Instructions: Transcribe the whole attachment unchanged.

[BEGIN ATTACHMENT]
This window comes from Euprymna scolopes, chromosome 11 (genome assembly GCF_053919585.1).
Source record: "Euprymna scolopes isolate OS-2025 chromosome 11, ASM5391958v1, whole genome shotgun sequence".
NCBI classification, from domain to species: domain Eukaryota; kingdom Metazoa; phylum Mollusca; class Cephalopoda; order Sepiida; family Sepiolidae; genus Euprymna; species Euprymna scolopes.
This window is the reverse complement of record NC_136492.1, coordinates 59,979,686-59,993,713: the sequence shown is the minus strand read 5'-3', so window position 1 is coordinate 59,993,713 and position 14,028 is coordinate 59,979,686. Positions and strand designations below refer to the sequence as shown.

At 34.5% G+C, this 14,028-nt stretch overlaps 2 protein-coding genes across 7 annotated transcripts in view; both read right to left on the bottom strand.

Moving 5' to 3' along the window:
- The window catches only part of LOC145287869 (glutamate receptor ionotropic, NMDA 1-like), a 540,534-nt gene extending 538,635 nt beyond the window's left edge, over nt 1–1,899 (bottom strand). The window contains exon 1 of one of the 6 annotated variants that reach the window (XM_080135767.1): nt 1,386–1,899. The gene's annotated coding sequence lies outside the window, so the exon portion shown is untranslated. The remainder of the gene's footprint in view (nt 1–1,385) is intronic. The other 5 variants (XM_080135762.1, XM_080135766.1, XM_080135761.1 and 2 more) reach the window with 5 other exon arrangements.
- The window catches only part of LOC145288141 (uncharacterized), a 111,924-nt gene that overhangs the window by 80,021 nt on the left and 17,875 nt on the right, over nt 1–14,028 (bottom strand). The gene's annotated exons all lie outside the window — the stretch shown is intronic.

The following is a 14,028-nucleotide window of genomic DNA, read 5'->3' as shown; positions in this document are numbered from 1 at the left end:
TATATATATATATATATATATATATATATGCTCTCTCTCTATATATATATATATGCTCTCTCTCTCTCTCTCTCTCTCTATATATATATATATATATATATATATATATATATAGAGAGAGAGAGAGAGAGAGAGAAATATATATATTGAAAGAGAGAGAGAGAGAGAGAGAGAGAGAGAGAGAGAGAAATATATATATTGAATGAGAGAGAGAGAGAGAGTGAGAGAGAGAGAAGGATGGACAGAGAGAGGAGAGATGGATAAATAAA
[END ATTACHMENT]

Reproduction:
This window comes from Euprymna scolopes, chromosome 11 (genome assembly GCF_053919585.1).
Source record: "Euprymna scolopes isolate OS-2025 chromosome 11, ASM5391958v1, whole genome shotgun sequence".
NCBI classification, from domain to species: domain Eukaryota; kingdom Metazoa; phylum Mollusca; class Cephalopoda; order Sepiida; family Sepiolidae; genus Euprymna; species Euprymna scolopes.
This window is the reverse complement of record NC_136492.1, coordinates 59,979,686-59,993,713: the sequence shown is the minus strand read 5'-3', so window position 1 is coordinate 59,993,713 and position 14,028 is coordinate 59,979,686. Positions and strand designations below refer to the sequence as shown.

At 34.5% G+C, this 14,028-nt stretch overlaps 2 protein-coding genes across 7 annotated transcripts in view; both read right to left on the bottom strand.

Moving 5' to 3' along the window:
- The window catches only part of LOC145287869 (glutamate receptor ionotropic, NMDA 1-like), a 540,534-nt gene extending 538,635 nt beyond the window's left edge, over nt 1–1,899 (bottom strand). The window contains exon 1 of one of the 6 annotated variants that reach the window (XM_080135767.1): nt 1,386–1,899. The gene's annotated coding sequence lies outside the window, so the exon portion shown is untranslated. The remainder of the gene's footprint in view (nt 1–1,385) is intronic. The other 5 variants (XM_080135762.1, XM_080135766.1, XM_080135761.1 and 2 more) reach the window with 5 other exon arrangements.
- The window catches only part of LOC145288141 (uncharacterized), a 111,924-nt gene that overhangs the window by 80,021 nt on the left and 17,875 nt on the right, over nt 1–14,028 (bottom strand). The gene's annotated exons all lie outside the window — the stretch shown is intronic.

The following is a 14,028-nucleotide window of genomic DNA, read 5'->3' as shown; positions in this document are numbered from 1 at the left end:
TATATATATATATATATATATATATATATGCTCTCTCTCTATATATATATATATGCTCTCTCTCTCTCTCTCTCTCTCTATATATATATATATATATATATATATATATATATAGAGAGAGAGAGAGAGAGAGAGAAATATATATATTGAAAGAGAGAGAGAGAGAGAGAGAGAGAGAGAGAGAGAGAAATATATATATTGAATGAGAGAGAGAGAGAGAGTGAGAGAGAGAGAAGGATGGACAGAGAGAGGAGAGATGGATAAATAAA